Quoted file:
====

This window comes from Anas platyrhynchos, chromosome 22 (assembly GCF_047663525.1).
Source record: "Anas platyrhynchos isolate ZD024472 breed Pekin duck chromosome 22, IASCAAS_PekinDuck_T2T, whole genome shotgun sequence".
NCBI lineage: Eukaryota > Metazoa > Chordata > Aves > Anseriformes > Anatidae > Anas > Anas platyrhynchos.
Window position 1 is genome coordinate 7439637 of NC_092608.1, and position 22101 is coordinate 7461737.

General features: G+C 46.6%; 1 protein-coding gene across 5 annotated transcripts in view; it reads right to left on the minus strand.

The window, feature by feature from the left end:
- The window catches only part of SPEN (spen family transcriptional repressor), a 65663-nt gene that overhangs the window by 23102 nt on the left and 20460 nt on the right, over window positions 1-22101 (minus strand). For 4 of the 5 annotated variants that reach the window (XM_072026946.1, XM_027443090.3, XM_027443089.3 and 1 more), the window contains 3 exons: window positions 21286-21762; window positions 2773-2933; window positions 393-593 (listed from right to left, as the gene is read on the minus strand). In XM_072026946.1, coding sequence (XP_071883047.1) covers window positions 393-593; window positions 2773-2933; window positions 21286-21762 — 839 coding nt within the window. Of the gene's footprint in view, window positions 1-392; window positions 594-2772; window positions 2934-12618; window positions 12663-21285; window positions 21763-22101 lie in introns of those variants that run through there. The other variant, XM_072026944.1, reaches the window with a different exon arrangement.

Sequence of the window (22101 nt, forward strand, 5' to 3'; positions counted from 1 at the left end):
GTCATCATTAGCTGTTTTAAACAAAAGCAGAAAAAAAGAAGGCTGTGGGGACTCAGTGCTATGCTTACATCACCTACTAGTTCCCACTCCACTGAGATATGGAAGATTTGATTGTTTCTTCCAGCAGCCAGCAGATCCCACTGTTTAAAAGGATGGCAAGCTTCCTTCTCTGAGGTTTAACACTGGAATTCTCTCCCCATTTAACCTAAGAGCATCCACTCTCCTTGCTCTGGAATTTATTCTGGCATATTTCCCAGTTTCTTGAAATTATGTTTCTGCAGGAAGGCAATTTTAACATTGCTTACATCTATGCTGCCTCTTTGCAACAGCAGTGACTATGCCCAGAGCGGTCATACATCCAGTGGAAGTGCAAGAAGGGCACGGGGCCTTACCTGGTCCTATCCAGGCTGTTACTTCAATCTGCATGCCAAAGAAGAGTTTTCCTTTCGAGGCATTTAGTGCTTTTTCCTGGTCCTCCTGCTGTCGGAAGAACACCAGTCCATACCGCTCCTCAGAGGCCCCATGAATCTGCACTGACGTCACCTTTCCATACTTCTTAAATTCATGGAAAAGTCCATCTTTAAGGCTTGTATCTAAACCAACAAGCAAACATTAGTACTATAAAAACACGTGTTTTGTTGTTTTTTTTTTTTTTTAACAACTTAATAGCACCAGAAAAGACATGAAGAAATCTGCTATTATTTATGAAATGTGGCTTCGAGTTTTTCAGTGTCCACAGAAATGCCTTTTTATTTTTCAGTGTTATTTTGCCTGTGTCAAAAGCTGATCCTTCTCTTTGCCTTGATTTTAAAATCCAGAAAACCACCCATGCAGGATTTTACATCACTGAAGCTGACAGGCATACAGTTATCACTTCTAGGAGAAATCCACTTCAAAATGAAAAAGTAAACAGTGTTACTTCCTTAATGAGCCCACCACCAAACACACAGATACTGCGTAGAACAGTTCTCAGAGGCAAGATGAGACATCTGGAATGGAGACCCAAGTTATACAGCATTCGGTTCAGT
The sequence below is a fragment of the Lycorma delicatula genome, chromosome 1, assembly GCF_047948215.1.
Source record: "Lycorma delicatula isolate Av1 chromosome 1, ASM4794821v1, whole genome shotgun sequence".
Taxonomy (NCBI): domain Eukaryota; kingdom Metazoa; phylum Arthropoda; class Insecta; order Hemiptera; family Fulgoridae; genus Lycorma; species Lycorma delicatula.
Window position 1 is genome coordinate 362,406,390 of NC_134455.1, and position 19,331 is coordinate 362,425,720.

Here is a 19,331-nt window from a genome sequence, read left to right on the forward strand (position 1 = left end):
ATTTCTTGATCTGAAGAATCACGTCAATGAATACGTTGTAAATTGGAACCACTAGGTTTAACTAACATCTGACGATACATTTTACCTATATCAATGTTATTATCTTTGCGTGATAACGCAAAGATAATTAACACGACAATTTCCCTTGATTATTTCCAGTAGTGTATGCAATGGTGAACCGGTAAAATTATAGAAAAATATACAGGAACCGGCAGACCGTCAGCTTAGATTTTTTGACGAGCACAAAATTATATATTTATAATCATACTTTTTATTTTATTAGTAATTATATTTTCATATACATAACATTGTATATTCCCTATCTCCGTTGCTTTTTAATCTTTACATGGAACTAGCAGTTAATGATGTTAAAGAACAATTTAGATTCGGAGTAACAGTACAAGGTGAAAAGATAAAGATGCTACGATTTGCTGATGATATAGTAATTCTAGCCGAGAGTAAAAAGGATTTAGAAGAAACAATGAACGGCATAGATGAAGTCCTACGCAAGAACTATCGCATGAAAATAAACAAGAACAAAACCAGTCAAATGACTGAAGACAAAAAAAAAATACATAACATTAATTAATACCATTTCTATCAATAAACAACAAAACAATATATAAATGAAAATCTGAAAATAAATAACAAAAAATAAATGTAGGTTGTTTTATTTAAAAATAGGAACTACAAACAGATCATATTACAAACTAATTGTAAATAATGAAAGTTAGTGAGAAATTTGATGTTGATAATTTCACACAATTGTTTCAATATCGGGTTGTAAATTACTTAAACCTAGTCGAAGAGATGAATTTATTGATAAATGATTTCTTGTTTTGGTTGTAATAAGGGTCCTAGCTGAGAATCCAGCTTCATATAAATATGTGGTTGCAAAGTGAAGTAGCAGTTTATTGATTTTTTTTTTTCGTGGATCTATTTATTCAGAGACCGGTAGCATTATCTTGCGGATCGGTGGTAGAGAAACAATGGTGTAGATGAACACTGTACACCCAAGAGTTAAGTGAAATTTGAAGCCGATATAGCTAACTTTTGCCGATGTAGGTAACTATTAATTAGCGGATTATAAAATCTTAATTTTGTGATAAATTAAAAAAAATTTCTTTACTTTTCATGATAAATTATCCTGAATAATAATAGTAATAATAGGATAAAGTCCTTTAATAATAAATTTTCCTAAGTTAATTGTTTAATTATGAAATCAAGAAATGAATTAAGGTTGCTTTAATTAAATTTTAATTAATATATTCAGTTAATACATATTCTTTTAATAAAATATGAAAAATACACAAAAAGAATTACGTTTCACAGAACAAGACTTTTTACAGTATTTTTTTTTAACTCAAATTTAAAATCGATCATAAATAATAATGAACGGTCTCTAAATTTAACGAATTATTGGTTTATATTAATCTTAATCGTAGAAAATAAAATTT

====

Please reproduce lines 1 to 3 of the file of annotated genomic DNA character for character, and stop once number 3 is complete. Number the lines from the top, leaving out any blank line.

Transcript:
This window comes from Anas platyrhynchos, chromosome 22 (assembly GCF_047663525.1).
Source record: "Anas platyrhynchos isolate ZD024472 breed Pekin duck chromosome 22, IASCAAS_PekinDuck_T2T, whole genome shotgun sequence".
NCBI lineage: Eukaryota > Metazoa > Chordata > Aves > Anseriformes > Anatidae > Anas > Anas platyrhynchos.